FIG. 2 illustrates a distal portion of an endoscope system 10 that has advanced through the mouth of a patient, through the stomach, and into the duodenum 12 adjacent the ampulla of Vater 14. In order to gain access the biliary tree, system 10 and/or a catheter or cannulation tool will “cannulate” or otherwise pass through the ampulla of Vater 14. However, due to peristalsis the duodenum 12 adjacent the ampulla of Vater 14 may be moving, which may make it technically difficult to cannulate the ampulla of Vater 14. In order to more efficiently cannulate the ampulla of Vater 14, system 10 may include a stabilizing assembly 28 that functions by “stabilizing” or otherwise helping reduce the peristaltic motion of the duodenum 12 so that a clinician can cannulate the ampulla of Vater 14 in a relatively simple and time-efficient manner.
In at least some embodiments, stabilizing assembly 28 includes a plurality of stabilizing members including a first stabilizing member 28a, a second stabilizing member 28b, and a third stabilizing member 28c. In use, stabilizing members 28a/28b/28c can be disposed about the ampulla of Vater 14. This may include positioning stabilizing members 28a/28b/28c so they surround or otherwise are disposed along multiple points of the periphery of the ampulla of Vater 14. Such positioning may be desirable for a number of reasons. For example, positioning stabilizing members 28a/28b/28c so that they surround the ampulla of Vater 14 may allow stabilizing assembly 28 to sufficiently stabilize the duodenum 12, which may be moving due to peristalsis, so that a cannulation tool 34 can cannulate the ampulla of Vater 14. In addition, because stabilizing members 28a/28b/28c may be disposed along “all sides” of the ampulla of Vater 14, the ampulla of Vater 14 may be more fully stabilized than if system 10 was just secured to one or two points along the wall of the duodenum 12.
FIG. 3 is a partial cross-section side view of system 10 and provides some additional details regarding system 10. Here it can be seen that system 10 may include a tubular member 11. In some embodiments, tubular member 11 is a portion of an endoscope or is the shaft of an endoscope. In other embodiments, tubular member 11 is an endoscopic instrument or tool that is configured to be disposed in a channel or lumen formed in an endoscope. According to this later embodiment, tubular member 11 may be configured to be advanced through a channel formed in an endoscope and extend out from a port at or near the distal end (e.g., including a side port formed along a side surface) of the endoscope.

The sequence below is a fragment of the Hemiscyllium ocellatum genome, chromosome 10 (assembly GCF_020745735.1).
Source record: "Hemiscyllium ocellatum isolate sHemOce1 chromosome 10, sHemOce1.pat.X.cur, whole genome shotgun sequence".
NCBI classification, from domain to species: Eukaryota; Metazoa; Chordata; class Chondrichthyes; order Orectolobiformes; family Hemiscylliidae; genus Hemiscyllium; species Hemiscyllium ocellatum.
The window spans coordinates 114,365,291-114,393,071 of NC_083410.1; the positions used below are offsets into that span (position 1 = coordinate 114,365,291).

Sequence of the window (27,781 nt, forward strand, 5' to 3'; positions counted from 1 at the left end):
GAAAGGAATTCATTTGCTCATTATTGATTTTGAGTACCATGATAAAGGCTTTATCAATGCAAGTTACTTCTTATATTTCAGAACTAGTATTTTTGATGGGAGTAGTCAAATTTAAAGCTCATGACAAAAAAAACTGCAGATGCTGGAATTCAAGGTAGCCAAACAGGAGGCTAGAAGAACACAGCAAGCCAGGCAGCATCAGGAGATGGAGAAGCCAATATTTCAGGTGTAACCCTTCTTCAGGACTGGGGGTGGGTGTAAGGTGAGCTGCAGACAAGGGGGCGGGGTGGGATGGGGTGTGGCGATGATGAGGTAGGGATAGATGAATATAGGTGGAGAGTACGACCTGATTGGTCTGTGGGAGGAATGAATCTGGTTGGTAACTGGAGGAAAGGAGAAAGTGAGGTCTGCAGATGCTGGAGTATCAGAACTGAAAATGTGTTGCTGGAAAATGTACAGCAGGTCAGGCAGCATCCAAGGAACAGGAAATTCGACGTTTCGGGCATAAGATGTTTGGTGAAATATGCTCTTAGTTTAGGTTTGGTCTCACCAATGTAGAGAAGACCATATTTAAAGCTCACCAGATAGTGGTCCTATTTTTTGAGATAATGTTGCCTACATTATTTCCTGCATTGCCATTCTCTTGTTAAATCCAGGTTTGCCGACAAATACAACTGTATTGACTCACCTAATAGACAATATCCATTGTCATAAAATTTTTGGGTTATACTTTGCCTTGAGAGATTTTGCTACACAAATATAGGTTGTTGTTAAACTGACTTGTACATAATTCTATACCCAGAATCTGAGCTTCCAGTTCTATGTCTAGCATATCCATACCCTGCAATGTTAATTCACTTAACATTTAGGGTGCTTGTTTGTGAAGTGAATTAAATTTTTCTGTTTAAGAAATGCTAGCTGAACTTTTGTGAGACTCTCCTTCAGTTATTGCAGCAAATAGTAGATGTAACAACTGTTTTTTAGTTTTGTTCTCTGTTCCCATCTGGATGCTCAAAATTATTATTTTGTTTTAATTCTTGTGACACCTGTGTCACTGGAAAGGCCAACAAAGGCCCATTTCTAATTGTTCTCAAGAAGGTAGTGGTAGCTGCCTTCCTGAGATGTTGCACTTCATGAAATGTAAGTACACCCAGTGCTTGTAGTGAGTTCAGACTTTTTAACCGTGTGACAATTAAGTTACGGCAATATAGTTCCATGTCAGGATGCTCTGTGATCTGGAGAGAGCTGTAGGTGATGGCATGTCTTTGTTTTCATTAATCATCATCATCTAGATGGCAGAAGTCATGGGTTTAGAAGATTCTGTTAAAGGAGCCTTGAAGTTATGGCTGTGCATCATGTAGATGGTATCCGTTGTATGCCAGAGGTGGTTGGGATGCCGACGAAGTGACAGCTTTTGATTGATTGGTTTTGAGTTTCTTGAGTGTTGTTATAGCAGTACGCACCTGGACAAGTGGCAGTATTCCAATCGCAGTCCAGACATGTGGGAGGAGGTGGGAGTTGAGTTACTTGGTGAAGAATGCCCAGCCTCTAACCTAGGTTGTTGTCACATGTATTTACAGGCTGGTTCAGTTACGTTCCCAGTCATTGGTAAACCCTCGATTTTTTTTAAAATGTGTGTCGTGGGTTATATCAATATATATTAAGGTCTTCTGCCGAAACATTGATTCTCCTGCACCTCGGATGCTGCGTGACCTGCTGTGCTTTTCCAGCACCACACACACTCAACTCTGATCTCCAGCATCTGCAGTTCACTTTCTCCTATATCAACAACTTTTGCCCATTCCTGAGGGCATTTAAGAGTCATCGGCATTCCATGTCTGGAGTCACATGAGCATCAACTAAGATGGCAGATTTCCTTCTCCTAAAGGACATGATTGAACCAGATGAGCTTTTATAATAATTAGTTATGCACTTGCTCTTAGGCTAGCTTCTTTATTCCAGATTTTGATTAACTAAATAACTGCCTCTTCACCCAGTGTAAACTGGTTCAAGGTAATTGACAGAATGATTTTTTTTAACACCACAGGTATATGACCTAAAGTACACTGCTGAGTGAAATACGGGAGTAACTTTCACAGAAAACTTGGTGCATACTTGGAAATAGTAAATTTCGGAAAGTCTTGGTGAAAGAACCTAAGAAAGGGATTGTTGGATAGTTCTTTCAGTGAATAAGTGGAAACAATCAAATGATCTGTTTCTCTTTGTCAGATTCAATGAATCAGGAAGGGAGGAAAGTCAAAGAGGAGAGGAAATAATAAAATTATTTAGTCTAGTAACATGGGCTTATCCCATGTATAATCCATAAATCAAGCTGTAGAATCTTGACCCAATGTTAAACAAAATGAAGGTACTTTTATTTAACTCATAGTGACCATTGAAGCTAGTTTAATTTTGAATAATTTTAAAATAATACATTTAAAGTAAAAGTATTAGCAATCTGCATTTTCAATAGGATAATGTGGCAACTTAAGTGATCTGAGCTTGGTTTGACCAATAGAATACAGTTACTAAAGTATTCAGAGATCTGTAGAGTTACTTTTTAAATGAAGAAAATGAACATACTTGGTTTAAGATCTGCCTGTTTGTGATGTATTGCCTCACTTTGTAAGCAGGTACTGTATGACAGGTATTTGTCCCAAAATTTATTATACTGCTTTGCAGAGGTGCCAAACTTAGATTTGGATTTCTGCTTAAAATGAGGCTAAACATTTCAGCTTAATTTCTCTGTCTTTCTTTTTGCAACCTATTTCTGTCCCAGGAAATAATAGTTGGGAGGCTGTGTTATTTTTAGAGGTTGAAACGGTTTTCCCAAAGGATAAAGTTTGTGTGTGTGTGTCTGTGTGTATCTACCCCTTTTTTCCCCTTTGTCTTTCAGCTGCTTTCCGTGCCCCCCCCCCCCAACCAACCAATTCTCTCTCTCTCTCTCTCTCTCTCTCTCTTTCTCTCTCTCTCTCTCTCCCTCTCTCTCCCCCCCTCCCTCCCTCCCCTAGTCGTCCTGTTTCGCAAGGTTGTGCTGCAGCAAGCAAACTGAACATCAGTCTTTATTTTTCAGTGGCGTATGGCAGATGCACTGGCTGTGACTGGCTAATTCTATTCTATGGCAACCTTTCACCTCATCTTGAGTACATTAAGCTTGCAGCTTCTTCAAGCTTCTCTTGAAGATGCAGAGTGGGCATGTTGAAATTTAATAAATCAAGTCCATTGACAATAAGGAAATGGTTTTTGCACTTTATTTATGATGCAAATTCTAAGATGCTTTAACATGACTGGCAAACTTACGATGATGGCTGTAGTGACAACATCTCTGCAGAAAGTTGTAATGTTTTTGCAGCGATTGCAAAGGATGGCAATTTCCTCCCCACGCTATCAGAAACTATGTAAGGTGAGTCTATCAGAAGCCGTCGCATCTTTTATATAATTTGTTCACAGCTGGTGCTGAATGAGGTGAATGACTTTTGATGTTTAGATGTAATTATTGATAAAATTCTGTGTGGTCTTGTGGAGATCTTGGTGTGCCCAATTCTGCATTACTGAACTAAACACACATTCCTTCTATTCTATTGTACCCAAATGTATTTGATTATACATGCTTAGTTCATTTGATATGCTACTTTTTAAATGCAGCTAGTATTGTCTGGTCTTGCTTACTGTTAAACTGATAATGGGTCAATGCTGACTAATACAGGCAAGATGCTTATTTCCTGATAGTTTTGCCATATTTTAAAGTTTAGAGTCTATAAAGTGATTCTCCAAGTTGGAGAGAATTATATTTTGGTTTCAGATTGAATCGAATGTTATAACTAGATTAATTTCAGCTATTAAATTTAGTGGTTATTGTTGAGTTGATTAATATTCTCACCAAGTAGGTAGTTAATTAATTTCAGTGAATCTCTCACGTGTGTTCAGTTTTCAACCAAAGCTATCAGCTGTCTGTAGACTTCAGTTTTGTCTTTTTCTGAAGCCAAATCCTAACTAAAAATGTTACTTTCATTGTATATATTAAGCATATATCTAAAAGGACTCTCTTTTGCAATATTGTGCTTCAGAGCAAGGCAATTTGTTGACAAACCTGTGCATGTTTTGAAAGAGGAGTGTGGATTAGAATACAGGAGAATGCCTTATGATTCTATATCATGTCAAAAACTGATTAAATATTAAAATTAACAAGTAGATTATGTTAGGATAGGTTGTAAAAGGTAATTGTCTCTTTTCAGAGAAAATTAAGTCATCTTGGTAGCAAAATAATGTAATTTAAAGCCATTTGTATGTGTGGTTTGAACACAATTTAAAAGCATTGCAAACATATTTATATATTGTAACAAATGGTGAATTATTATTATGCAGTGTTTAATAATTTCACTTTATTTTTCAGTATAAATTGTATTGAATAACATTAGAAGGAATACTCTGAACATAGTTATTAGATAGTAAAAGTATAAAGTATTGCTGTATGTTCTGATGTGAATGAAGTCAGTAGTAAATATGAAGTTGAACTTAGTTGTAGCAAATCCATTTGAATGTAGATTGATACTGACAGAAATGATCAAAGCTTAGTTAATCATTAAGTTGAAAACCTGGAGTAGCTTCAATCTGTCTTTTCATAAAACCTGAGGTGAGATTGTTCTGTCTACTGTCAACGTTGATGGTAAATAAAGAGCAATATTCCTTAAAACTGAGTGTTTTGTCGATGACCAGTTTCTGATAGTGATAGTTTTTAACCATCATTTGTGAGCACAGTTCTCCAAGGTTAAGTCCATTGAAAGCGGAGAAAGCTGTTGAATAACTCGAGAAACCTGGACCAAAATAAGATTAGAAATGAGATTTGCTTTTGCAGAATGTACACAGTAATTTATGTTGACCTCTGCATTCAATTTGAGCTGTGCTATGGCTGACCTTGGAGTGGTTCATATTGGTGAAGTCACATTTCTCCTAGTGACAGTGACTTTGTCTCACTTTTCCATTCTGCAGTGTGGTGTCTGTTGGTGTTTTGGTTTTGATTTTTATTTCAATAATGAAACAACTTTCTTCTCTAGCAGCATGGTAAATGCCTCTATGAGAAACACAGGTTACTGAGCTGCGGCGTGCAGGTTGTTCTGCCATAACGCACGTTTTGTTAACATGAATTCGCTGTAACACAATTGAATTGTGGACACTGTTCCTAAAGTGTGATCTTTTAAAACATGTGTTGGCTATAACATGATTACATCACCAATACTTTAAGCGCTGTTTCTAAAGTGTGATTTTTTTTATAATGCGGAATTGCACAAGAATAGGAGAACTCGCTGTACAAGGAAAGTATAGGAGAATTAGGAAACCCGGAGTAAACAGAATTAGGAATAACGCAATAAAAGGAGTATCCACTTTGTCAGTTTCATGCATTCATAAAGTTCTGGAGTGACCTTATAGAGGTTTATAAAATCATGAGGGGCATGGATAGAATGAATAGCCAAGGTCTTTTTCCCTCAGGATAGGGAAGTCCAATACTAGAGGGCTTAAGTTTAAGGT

Tubular member 11 may have a plurality of lumens or channels formed therein. For example, a first lumen 30a and a second lumen 30b may be formed in tubular member 11. A third lumen 30c may also be formed in tubular member 11 as more clearly seen in FIG. 4. Stabilizing assembly 28 may be disposed within tubular member 11. For example, first stabilizing member 28a may be disposed in first lumen 30a, second stabilizing member 28b may be disposed in second lumen 30b, and third stabilizing member 28c may be disposed in third lumen 30c as shown in FIG. 4.
The precise structural arrangement of stabilizing assembly 28 relative to tubular member 11 may vary. For example, in the embodiment illustrated in FIGS. 2-4, the various stabilizing members 28a/28b/28c of stabilizing assembly 28 are separately disposed in lumens 30a/30b/30c of tubular member 11, respectively. At a proximal portion 38 of tubular member 11, stabilizing members 28a/28b/28c may be secured to an actuation or advancing mechanism (not shown) that allows stabilizing members 28a/28b/28c to be advanced out from and be retracted back into a distal portion 36 of tubular member. The actuation mechanism may be an integrated structure that allows all three of stabilizing members 28a/28b/28c to be advanced or retracted together. Alternatively, the proximal ends of stabilizing members 28a/28b/28c may be accessible to the clinician so that each can be independently advanced and/or retracted to the extent desired so as to best perform the intended intervention. Numerous other arrangements, configurations, and/or actuation mechanisms are contemplated.
In order to assist with stabilizing the duodenum 12, stabilizing members 28a/28b/28c may comprise vacuum lumens that are configured to extend out from the distal portion 36 of tubular member 11 and engage the wall of the duodenum 12. Once engaged, a vacuum can be applied to stabilizing members 28a/28b/28c (e.g., to vacuum channels defined by generally tubular stabilizing members 28a/28b/28c and/or through lumens 30a/30b/30c), via a vacuum source 40 coupled to the proximal portion 38 of tubular member 11, so that stabilizing members 28a/28b/28c can adhere to and hold on to the wall of the duodenum 12. Because stabilizing members 28a/28b/28c surround or are otherwise disposed at multiple positions along the periphery of the ampulla of Vater 14, stabilizing members 28a/28b/28c can reduce the peristaltic motion of the duodenum 12 adjacent the ampulla of Vater 14 so that a clinician can cannulate the ampulla of Vater 14 in an efficient manner.